Priya Kambli

Pennsylvania Academy of the Fine Arts Purchase Award Winner

Priya Kambli (born 1975, Mumbai, India) received a BFA at the University of Louisiana in Lafayette and an MFA from the University of Houston. She is currently Professor of Art at Truman State University in Kirksville, MO. One of her most significant accomplishments was winning the 2008 PhotoLucida Book Award for “Color Falls Down”. This series was conceived shortly after her first child, her son Kavi, was born. It inadvertently examines the question Kavi asked her when he was three years old: “Do you belong to two different worlds, since you speak two different languages?” The essence of his question continues to be a driving force in her artmaking. Kambli’s artwork has been exhibited, published, collected and reviewed in the national and international photographic community. Kambli’s intent is to make work driven by an awareness of the importance of hearing many voices from diverse perspectives, and, the political relevance of our private struggles.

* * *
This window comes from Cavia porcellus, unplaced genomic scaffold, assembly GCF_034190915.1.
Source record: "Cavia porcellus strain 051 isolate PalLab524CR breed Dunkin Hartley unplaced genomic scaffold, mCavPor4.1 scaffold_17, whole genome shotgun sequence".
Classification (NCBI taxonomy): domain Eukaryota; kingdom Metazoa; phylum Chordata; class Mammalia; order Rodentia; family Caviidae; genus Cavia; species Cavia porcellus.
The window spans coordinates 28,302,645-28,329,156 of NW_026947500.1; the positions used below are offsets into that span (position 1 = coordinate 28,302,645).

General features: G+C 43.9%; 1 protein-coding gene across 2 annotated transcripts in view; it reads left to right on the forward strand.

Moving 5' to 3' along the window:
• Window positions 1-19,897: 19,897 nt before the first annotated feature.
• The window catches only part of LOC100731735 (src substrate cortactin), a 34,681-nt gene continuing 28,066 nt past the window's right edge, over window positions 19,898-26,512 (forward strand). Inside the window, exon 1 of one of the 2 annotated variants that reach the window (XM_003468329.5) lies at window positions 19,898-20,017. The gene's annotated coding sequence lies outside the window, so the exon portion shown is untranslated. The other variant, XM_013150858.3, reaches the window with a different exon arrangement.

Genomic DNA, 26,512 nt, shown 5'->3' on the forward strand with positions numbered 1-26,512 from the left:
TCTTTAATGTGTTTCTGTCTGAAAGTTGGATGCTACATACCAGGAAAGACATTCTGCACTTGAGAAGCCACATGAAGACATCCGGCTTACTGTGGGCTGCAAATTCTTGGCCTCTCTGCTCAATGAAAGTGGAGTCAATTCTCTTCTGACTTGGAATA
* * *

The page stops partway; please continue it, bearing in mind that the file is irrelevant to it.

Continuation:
Statement from the Artist:
My work has always been informed by the loss of my parents, my experience as a immigrant, and an archive of family photographs I brought with me to America. For the past decade, this archive of family photographs has been my primary source material in creating bodies of work which explore the immigrant narrative and challenges of cross-cultural understanding.

A Closer Look at Studio Portrait (Aajooba, Neela Atya, Sona, Mona and Me), 2017

Priya Kambli’s series “Buttons for Eyes” explores the nexus of migration and identity through the manipulation of archival photographs. In 1993, Kambli emigrated from India to the United States, bringing with her a portion of her family’s photographic archive. Today, she reimagines these images in new contexts, often applying a delicately patterned layer of flour or turmeric to the surfaces. The title of the series refers to Kambli’s late mother, who used to ask her daughter whether she had “buttons for eyes” whenever she could not see what was right in front of her nose.